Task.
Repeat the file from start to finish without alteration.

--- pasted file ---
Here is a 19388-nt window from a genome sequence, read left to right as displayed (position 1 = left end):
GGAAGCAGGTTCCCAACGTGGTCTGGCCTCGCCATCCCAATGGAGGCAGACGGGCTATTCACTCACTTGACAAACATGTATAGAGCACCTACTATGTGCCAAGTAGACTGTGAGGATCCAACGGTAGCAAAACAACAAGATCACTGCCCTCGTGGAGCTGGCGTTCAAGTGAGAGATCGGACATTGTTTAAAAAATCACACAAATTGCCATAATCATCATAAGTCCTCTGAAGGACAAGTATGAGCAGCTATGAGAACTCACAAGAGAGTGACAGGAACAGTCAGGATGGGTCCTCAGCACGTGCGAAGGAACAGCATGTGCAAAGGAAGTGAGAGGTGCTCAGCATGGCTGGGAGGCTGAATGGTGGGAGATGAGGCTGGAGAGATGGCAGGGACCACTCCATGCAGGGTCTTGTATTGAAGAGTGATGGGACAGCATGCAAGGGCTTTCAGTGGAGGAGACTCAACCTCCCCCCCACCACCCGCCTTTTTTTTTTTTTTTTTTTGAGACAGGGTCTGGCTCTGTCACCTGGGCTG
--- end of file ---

Here is a 19388-nt window from a genome sequence, read left to right as displayed (position 1 = left end):
GGAAGCAGGTTCCCAACGTGGTCTGGCCTCGCCATCCCAATGGAGGCAGACGGGCTATTCACTCACTTGACAAACATGTATAGAGCACCTACTATGTGCCAAGTAGACTGTGAGGATCCAACGGTAGCAAAACAACAAGATCACTGCCCTCGTGGAGCTGGCGTTCAAGTGAGAGATCGGACATTGTTTAAAAAATCACACAAATTGCCATAATCATCATAAGTCCTCTGAAGGACAAGTATGAGCAGCTATGAGAACTCACAAGAGAGTGACAGGAACAGTCAGGATGGGTCCTCAGCACGTGCGAAGGAACAGCATGTGCAAAGGAAGTGAGAGGTGCTCAGCATGGCTGGGAGGCTGAATGGTGGGAGATGAGGCTGGAGAGATGGCAGGGACCACTCCATGCAGGGTCTTGTATTGAAGAGTGATGGGACAGCATGCAAGGGCTTTCAGTGGAGGAGACTCAACCTCCCCCCCACCACCCGCCTTTTTTTTTTTTTTTTTTTGAGACAGGGTCTGGCTCTGTCACCTGGGCTG